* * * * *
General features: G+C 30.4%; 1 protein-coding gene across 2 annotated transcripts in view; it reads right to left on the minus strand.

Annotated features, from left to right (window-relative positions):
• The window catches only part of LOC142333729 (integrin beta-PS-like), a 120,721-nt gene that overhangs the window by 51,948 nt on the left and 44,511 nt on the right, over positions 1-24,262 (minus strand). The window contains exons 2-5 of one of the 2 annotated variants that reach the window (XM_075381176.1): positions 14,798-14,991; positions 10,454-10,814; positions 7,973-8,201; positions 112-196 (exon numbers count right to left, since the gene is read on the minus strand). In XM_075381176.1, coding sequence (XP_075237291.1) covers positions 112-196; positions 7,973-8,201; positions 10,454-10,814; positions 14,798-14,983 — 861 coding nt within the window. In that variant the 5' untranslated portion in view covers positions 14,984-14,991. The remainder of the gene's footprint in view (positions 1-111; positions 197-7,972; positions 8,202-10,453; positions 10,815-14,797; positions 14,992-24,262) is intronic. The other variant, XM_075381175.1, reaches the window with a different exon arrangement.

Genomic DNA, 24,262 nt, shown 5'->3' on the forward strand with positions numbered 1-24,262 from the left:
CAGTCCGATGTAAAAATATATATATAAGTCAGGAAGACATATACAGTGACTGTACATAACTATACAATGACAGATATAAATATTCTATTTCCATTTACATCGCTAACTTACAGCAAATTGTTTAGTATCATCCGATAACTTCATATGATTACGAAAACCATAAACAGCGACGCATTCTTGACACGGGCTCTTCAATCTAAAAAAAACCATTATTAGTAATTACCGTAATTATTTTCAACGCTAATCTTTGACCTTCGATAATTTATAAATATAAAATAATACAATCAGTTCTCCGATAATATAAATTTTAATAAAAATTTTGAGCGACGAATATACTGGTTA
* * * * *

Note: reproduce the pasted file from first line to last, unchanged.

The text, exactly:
General features: G+C 30.4%; 1 protein-coding gene across 2 annotated transcripts in view; it reads right to left on the minus strand.

Annotated features, from left to right (window-relative positions):
• The window catches only part of LOC142333729 (integrin beta-PS-like), a 120,721-nt gene that overhangs the window by 51,948 nt on the left and 44,511 nt on the right, over positions 1-24,262 (minus strand). The window contains exons 2-5 of one of the 2 annotated variants that reach the window (XM_075381176.1): positions 14,798-14,991; positions 10,454-10,814; positions 7,973-8,201; positions 112-196 (exon numbers count right to left, since the gene is read on the minus strand). In XM_075381176.1, coding sequence (XP_075237291.1) covers positions 112-196; positions 7,973-8,201; positions 10,454-10,814; positions 14,798-14,983 — 861 coding nt within the window. In that variant the 5' untranslated portion in view covers positions 14,984-14,991. The remainder of the gene's footprint in view (positions 1-111; positions 197-7,972; positions 8,202-10,453; positions 10,815-14,797; positions 14,992-24,262) is intronic. The other variant, XM_075381175.1, reaches the window with a different exon arrangement.

Genomic DNA, 24,262 nt, shown 5'->3' on the forward strand with positions numbered 1-24,262 from the left:
CAGTCCGATGTAAAAATATATATATAAGTCAGGAAGACATATACAGTGACTGTACATAACTATACAATGACAGATATAAATATTCTATTTCCATTTACATCGCTAACTTACAGCAAATTGTTTAGTATCATCCGATAACTTCATATGATTACGAAAACCATAAACAGCGACGCATTCTTGACACGGGCTCTTCAATCTAAAAAAAACCATTATTAGTAATTACCGTAATTATTTTCAACGCTAATCTTTGACCTTCGATAATTTATAAATATAAAATAATACAATCAGTTCTCCGATAATATAAATTTTAATAAAAATTTTGAGCGACGAATATACTGGTTA